Got myself a blink(1) mk2 gadget to play with. It is currently set up to alert me to new emails with different colours for the different accounts. This is done using the Mailbox Alert add-on for Thunderbird and the blink1-tool command line tool. Very good instructions may be found on this wiki.

Update Jan. 2015

Unfortunately, after enabling the blink(1)_mk2 notification in Thunderbird as described above, my entire system started to freeze up when I got email. Not every time, but repeatedly. I don’t have time to sort it out at the moment, so I disabled the Mailbox Alert add-on in Thunderbird for the moment. The problem has thus gone away, but it remains unsolved.

The Mailbox Alert add-on may not be necessary, since I believe Thunderbird has message filters that can be set on the inbox, and which can run a command when new mail arrives. I tried this, but the problem persisted. Therefore, I believe the problem lies with the blink1-tool command line tool.

Does anyone else have similar experiences, or maybe even a solution? I am open to suggestions.

Import HSBC transaction data into moneyplex

After a lot of trial and error, the following settings allow one to import the transaction data into moneyplex. Any other settings would no import the date information correctly.

  1. Log in to your HSBC online banking and export the transaction data in the “Quicken (QIF)” format.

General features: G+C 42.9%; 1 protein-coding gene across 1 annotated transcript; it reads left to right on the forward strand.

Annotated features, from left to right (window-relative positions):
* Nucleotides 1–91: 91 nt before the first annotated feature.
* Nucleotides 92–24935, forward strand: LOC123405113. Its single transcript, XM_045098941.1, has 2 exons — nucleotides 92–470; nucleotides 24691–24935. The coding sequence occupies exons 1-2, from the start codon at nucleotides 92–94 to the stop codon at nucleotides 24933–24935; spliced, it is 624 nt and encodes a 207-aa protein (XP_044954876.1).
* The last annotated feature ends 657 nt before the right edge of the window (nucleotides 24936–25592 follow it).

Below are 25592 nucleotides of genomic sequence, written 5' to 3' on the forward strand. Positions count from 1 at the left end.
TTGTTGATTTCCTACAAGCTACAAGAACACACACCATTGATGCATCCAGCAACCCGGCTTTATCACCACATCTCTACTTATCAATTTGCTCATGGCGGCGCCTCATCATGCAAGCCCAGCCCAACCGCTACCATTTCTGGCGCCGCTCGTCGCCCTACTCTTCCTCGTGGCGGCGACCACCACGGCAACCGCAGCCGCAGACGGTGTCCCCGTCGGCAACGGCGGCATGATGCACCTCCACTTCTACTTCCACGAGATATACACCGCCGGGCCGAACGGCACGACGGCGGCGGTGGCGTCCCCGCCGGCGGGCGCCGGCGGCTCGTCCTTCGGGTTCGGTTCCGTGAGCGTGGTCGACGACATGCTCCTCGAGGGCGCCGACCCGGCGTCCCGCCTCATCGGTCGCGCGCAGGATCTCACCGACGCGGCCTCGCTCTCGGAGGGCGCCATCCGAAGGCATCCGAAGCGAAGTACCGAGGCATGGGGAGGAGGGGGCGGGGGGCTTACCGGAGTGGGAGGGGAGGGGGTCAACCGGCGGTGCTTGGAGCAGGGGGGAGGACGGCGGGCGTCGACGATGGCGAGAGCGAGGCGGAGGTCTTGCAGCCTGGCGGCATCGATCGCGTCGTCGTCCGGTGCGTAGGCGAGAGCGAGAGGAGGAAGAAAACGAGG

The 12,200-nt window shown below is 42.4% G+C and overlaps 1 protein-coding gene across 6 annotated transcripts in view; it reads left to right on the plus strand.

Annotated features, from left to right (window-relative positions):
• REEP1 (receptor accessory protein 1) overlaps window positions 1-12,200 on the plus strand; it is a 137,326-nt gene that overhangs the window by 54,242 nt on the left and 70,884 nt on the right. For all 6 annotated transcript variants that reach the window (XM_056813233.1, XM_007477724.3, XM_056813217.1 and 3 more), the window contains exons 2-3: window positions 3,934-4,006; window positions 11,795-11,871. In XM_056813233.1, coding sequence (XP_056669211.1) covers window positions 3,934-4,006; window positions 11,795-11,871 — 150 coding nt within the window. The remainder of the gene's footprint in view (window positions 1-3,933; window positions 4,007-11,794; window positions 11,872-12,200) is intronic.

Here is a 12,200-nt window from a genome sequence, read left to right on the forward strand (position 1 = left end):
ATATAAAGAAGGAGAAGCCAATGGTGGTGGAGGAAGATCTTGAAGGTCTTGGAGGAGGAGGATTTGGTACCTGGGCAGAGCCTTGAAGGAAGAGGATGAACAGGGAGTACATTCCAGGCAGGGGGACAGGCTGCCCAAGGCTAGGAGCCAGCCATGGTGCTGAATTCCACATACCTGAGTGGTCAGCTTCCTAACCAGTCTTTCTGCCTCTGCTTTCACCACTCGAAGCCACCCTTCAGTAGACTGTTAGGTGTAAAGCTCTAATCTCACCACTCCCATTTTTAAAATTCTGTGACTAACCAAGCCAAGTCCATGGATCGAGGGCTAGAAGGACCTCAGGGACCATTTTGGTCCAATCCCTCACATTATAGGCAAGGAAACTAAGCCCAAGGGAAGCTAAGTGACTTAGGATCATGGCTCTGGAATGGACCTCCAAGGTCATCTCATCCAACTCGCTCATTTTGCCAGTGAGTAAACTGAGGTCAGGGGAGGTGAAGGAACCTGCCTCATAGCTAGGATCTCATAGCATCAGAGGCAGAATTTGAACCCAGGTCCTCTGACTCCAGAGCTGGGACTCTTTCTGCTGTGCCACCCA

hsbc-export-transactions
  2. In the moneyplex programme (the website is in German, and so is my installation. I am unsure whether it exists in the English language) you choose the account into which you want to import the data.
  3. Go to the transaction screen, right click onto the list of transactions and choose “Import” from the selection menu.
  4. Choose the format “QIF-Import von Intuit Quicken 2001 bis 2003 (US-Version)” as the import filter.

This should import the transaction data correctly. At the moment only the recent transactions seem to import successfully from the HSBC website. This is a major pain. Let us hope, that the English banking system can adopt a common standard for the import and export of financial data some time soon. After all, Germany has had this for a while now.

[solved] Linux software RAID-1 fallover problem.

Note: this is a partial post. I may fill in more information at a later time. However, the solution is stated at the bottom and may be helpful already.

The Problem history

A few days ago I set up a rsnapshot backup solution and when i ran it for the first time, my linux software raid-1 (2x 3TB – 6GB/s SATA) fell over. It wasn’t tragic, since after a reboot it simply re-synced. However, this happened reliably every time I did a backup and then the re-syncs started to fail as well.

Turns out my motherboard (Asus P7H57D-V EVO) is using a Marvell 88SE6111 chip for the two SATA 6GB/s SATA connectors it provides and which I am using for the two disks in question. All my other disks are attached to an intel chip that only offers SATA 3GB/s connections. This Marvell chip seems to have poor support under linux. However, the controller is set in the BIOS to work via AHCI and the disks do work under normal conditions without a problem.